It’s valuable I think to consider where my own initial understanding of curriculum design came from. Anecdotal and personal experience are where most educators in the college system start: we are hired for our experiences in the area we are teaching, and though education is a must (most college professors need a minimum of a Master’s degree in the subject area they teach in order to be hired full time), formal pedagogical and/or andragogical training (and this could be a whole other post!) is largely left up to the individual to pursue (though all the colleges in Ontario work hard to develop professional development opportunities in support of teaching and assessment practices).
And so we come to it, most likely, in a way that mimics our own lived experiences. And that often is the subject-centered curriculum design that comes out of what I am generalizing as the Perennialism or Realistic philosophies that underscored much of our public schooling (with a focus on traditional facts, knowledge), and (if we were fortunate) a move towards a more problem-centered curriculum that we experienced in post secondary where intellectual growth and academics were fostered under a philosophy of Essentialism and Idealistic thought.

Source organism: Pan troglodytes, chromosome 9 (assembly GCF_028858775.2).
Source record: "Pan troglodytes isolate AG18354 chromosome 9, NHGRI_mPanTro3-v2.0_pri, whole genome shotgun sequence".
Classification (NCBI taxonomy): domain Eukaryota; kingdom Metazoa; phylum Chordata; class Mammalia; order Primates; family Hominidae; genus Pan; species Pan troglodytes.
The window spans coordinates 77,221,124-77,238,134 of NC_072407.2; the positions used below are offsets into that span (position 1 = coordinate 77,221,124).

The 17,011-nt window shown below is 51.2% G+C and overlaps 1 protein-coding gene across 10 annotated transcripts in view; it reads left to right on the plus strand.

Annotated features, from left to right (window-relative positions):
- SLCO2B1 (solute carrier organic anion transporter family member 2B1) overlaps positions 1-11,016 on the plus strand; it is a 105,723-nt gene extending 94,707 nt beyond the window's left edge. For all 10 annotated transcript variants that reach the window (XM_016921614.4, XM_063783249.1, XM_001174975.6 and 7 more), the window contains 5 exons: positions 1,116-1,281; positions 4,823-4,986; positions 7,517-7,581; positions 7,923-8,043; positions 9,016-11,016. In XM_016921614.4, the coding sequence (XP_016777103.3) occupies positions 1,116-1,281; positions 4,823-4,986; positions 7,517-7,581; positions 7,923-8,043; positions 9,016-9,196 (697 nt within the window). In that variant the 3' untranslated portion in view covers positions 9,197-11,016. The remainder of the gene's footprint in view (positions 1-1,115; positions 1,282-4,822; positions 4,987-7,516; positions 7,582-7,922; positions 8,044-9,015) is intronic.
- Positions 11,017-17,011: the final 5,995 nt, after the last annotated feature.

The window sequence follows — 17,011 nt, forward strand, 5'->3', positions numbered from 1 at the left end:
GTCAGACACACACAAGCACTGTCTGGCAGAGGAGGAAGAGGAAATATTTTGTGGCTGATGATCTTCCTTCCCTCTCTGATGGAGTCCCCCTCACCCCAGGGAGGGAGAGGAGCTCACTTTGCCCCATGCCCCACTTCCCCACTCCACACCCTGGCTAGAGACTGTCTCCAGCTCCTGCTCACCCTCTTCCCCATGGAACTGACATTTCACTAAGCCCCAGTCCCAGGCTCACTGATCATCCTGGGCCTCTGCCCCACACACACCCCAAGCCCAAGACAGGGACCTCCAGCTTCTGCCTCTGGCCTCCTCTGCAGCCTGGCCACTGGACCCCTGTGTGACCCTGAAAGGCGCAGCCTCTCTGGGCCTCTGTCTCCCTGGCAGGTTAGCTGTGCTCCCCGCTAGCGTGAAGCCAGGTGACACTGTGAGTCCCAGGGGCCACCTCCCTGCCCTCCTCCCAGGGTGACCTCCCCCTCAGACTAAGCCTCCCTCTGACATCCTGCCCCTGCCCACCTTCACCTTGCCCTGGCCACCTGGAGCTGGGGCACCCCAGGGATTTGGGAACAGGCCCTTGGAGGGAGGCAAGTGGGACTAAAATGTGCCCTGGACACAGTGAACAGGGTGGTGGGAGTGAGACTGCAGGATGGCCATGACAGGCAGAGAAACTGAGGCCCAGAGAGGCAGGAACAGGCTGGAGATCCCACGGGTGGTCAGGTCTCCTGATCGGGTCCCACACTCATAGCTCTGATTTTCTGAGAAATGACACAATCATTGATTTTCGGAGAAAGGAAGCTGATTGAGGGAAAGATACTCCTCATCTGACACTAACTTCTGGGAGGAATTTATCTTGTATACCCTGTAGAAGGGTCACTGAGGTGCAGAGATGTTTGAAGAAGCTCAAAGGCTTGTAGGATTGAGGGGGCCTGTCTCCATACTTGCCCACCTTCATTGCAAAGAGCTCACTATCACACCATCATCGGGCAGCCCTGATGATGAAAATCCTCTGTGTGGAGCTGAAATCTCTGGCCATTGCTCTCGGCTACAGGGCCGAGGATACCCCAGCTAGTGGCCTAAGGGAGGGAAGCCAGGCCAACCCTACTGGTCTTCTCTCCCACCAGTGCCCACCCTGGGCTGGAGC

For those of us with children in school, their experiences also inform our view of curriculum. When my daughter was in grade 4 she was in a 4/5 split and was learning different subject matter than some of her peers in a straight grade 4 class. I recall the conversation with other parents about how the subject they were learning (medieval life versus vikings) was less important than the learning that was happening (research, writing, inquiry, collaboration). In a way this was my first realization that a shift was happening and served as my first introduction to the concept of inquiry- and problem-based curriculum. At the same time, I still strongly felt (and still do feel) that there are some standard understandings or skills that all children need and that education needs to include these core skills. I have some concerns about inquiry-based learning at the expense of other curriculum approaches.
So this is where I started.